Ever wondered why you always seem to be the one who gets the most mosquito bites?
Well, a new study has shown promising results for a possible answer: body odour.
More specifically it could be put down to the genes that control our body odour.
Pairs of identical and non-identical twins were tested to see how attractive to mosquitoes they were.
Identical twins were more likely to have similar levels of attractiveness – suggesting shared genetic factors could be at play.
Published in the journal Plus One, the “intriguing results” should now be assessed in larger trials, experts have said.
It seem its not just us that have tried to pin down the reasons that drive mosquitoes to bite. Scientists have long looked for the motivations that cause the insects to be lured to their victims.
Another anecdotal report also suggested some relatives were more likely to be bitten at similar rates.
Researchers from the US and the UK wanted to substantiate the claim and whether or not genes were a factor in this phenomenon.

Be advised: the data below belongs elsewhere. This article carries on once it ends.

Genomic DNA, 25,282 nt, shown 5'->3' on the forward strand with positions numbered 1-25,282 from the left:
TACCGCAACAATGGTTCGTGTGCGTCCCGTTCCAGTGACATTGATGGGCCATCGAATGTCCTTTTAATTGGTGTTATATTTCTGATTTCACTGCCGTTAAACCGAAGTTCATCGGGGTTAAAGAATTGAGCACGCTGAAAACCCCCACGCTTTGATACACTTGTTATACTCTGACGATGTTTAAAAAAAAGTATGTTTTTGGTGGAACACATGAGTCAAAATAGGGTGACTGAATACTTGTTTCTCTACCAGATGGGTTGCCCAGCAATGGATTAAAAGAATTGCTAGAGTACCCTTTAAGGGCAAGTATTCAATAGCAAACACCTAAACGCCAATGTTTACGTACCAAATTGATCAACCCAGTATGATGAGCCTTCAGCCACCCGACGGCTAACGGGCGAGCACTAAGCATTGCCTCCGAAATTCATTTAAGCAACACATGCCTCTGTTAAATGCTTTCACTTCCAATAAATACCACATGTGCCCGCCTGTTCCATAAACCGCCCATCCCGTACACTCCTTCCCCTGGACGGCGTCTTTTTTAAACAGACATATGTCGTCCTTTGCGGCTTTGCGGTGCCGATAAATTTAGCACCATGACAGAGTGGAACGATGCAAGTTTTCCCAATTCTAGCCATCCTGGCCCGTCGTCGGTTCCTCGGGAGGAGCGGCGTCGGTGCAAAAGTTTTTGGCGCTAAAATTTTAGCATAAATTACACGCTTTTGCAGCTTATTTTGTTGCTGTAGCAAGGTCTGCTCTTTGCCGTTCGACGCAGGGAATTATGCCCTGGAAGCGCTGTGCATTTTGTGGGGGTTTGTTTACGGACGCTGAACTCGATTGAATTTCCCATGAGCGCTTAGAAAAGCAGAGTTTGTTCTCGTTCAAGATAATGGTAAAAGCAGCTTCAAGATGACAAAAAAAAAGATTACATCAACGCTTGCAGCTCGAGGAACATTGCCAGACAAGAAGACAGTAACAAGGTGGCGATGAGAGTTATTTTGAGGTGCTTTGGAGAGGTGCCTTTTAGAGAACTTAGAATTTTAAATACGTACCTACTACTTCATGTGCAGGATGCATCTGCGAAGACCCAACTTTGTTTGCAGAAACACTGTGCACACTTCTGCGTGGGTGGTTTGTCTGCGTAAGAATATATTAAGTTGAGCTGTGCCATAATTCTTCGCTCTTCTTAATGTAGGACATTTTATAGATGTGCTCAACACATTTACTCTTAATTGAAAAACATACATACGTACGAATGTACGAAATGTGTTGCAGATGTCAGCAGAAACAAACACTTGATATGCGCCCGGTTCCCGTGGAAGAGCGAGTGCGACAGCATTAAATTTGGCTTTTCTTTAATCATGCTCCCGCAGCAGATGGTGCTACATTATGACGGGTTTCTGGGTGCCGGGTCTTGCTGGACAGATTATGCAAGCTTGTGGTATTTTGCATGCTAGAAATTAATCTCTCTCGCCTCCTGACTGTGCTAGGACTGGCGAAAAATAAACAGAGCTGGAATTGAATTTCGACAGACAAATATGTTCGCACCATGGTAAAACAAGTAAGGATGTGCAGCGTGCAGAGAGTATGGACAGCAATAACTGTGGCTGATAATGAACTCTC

To test the theory they enlisted 18 identical and 19 non-identical pairs of twins in the pilot study.
Each twin was asked to place one hand at the end of a Y-shaped wind tunnel as air was pumped through, carrying odour with it. Swarms of mosquitoes were then released into the tubes and moved toward or away from the hands.
In the case of identical twins, who share the same genetic material, there was an even distribution of mosquitoes in each section.
Conversely, the results for non-identical twins, who share less genetic material, were more varied.
The trials suggest attractiveness to mosquitoes could be caused by inherited body odour genes.
Now all thats left to do is uncover which specific genes may be involved.